and I meant a TOY of course. U_u
Hi V. – Button joints are very simple and I think you’ll find that the finished toy can really be played with. I hope you’ll give it a try and let us know what you think!
That is a great tip, PG! I have made button jointed legs that didn’t end up as tight as I would have liked. Twirling them a few times would surely help! Awesome. Yes, very strong thread is crucial. Nothing worse than the thread breaking after all that work!
I actually made my son a little car with just about the same method a few weeks ago. It was a first and I just made it up as I went along. Glad I wasn’t too far off.
Love this series!
You make it seem so very doable! I’d buy the book :*)
Thank you for this series, just delightful and I am learning so much!
This is great! I’m learning so much from this series. I’ve always wondered how to do a jointed toy, and it turns out it’s not as complicated as I thought! I’m assuming the buttons are there to hide the thread (or make it look better), right? They are not necessary for it to function?
I also meant to comment on your under-gussets for 4 legged creatures post…THANK YOU! The moment you mentioned darts at the leg creases, I had an OF COURSE moment.
So far, I’m a little disappointed that I don’t have too much to contribue that is different than your methods. I’m pleased to see that you start the same way I do…with an idea and getting reference photos and a sketch. Usually when I sketch, I make marks where the seams go and try to brainstorm how my new friend will be put together.
Thanks again for this series…I will certainly link back here on my blog when I use the techniques I learned here (and I most certainly will!).
Kristin – The buttons actually do serve a function. The thread is pulled really tight to keep the legs pushed up right against the body so the toy will be stable. Without the buttons, the thread would tear a hole in the fabric of the body. They are there to add strength to the joint, allowing you to really pull tightly on the thread without a risk of tearing. Thanks for a great question!
I make marks on my sketches too, as I realize where the seams will go and I start to envision how the toy will look in three-dimensions. A good point!
I am LOVING this series! Thank you so so so much!
I had never really thought about doing joints before, but after reading this post, I drew out a pattern and sewed him up 🙂 I’m going to google about making my knots secure for keeping those buttons in place!
Jessica Rindeikis says
<3 these lessons... Going to make my first simple jointed toy tonight!
laura lee says
I love the look of button jointed toys and have made several from free patterns on the net. They are so easy and so fun to pose. Now I will make my own designs. I have also button jointed (and fully jointed) gusseted animals.
I would buy the book, too!
I found you today via Pink Cheeks Studios. I’ve just started sewing plushies, following Nichol’s patterns in a book. I started with the idea of eventually making some of my boys’ drawings into plushies, and even though I can follow a pattern, I had no idea how to start MAKING a pattern. Thank you for this series, it’s been so helpful! I appreciate you sharing your wealth of knowledge with the rest of us! 🙂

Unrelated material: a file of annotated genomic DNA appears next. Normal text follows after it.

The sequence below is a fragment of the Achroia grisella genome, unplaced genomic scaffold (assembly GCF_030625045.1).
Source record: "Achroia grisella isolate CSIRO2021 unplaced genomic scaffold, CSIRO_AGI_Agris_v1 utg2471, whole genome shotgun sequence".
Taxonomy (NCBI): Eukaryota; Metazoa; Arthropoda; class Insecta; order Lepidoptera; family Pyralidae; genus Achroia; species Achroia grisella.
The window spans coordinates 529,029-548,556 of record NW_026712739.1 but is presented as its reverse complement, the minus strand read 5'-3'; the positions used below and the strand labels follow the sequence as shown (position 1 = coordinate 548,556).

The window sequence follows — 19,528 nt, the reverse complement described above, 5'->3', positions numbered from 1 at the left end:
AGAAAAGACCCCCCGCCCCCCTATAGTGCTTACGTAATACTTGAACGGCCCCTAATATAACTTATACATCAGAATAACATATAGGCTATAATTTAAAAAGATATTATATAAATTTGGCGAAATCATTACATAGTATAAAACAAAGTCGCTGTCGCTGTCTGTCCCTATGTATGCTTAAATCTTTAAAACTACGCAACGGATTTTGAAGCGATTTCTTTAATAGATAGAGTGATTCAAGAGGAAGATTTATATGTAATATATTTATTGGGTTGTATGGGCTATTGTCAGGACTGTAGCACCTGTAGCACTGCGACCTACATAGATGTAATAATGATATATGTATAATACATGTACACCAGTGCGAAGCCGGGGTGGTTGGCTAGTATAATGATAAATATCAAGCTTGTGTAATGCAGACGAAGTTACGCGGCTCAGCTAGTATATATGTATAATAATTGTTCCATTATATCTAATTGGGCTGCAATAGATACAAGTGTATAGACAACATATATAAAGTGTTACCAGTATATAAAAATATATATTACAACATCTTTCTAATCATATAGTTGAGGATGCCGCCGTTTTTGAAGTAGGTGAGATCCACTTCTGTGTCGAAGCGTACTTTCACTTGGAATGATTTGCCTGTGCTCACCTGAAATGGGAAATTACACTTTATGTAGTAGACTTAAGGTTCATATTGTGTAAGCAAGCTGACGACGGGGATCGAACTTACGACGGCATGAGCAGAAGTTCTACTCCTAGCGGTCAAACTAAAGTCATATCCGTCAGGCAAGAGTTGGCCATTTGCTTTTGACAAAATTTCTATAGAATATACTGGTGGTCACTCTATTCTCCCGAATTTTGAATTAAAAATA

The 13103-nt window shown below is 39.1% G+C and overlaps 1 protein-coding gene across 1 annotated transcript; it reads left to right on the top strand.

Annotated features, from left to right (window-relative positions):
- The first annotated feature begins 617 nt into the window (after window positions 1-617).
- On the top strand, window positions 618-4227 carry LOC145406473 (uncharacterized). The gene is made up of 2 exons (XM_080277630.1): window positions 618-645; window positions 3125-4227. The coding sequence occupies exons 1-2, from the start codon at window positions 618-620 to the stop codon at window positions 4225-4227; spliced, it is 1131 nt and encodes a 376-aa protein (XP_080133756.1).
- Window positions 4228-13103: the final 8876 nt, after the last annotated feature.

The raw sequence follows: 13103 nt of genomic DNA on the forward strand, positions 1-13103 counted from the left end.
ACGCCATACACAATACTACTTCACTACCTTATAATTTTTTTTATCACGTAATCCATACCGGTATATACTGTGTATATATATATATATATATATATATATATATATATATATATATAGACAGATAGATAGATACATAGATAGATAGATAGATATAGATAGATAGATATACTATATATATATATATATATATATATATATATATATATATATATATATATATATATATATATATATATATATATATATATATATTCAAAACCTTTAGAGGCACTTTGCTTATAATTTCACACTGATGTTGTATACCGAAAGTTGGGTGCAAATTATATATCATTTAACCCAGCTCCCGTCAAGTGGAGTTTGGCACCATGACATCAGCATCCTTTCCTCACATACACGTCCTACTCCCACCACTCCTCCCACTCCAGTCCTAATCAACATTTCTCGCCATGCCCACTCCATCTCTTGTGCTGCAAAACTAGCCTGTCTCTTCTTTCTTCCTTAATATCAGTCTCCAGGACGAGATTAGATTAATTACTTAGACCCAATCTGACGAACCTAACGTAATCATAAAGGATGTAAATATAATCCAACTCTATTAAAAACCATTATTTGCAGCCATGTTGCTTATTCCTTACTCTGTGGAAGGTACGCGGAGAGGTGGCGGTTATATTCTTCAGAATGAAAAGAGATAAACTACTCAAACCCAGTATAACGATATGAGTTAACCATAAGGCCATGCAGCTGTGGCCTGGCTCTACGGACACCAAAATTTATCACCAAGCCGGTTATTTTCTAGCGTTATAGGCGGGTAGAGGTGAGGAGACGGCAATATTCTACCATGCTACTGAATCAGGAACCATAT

I'm thrilled that you are getting started making your own sewing patterns for softies! It's so much fun! This blog series become a book that will be out in May. It spells out in detail how to design your own patterns and I hope you find it helpful, along with this series of posts!
Wow this was really simple and I love reading this blog! 😀 Can’t wait for the book!
Thank you, Kelly!
Kiaya Plews says
I had made another comment on another page, but I just wanted to make sure I am noted of a response this time. You see, I am trying to make button jointed stuffed animals, but I am having a little trouble with the neck joint. I could use safety joints or cotter pins with washers, but due to a tight budget and a love for classic touches, I have to make sure even the neck joint is a button joint, but in the end the neck ends up a little floppy. Any suggestions? Thank you.
You could try adding a wire armature?
Kiaya Plews says
That sounds like a good idea, but how can I do that?
Also, I am looking forward to that toy hospital post on how to fix a jointed softie. It could come in handy for people like us.
You could get a book from the library about making dolls and learn.
Kiaya Plews says
Thank you, I will do that.
Anyway, I am still looking forward to that toy hospital post about jointed softies. When will it be posted?
They’ve already been posted since this post is from 2011. Here’s a link to one of them: http://abbyglassenber.wpengine.com/2012/12/how-to-repair-a-stuffed-animal-replacing-paw-pads.html You can find the rest if you look under “Softie Sewing Tutorials” on my navigation bar.
I’m curious, has anyone tried using elastic for the joining of softie limbs? And if so, was it successful?
I have only ever used thread, but I’m wondering about the value of using elastic. I know they sell very fine elastic at the stores. Might it be a better alternative having some stretch? I don’t know. I haven’t constructed many softies in my time. Just a thought…..
Any insights about this?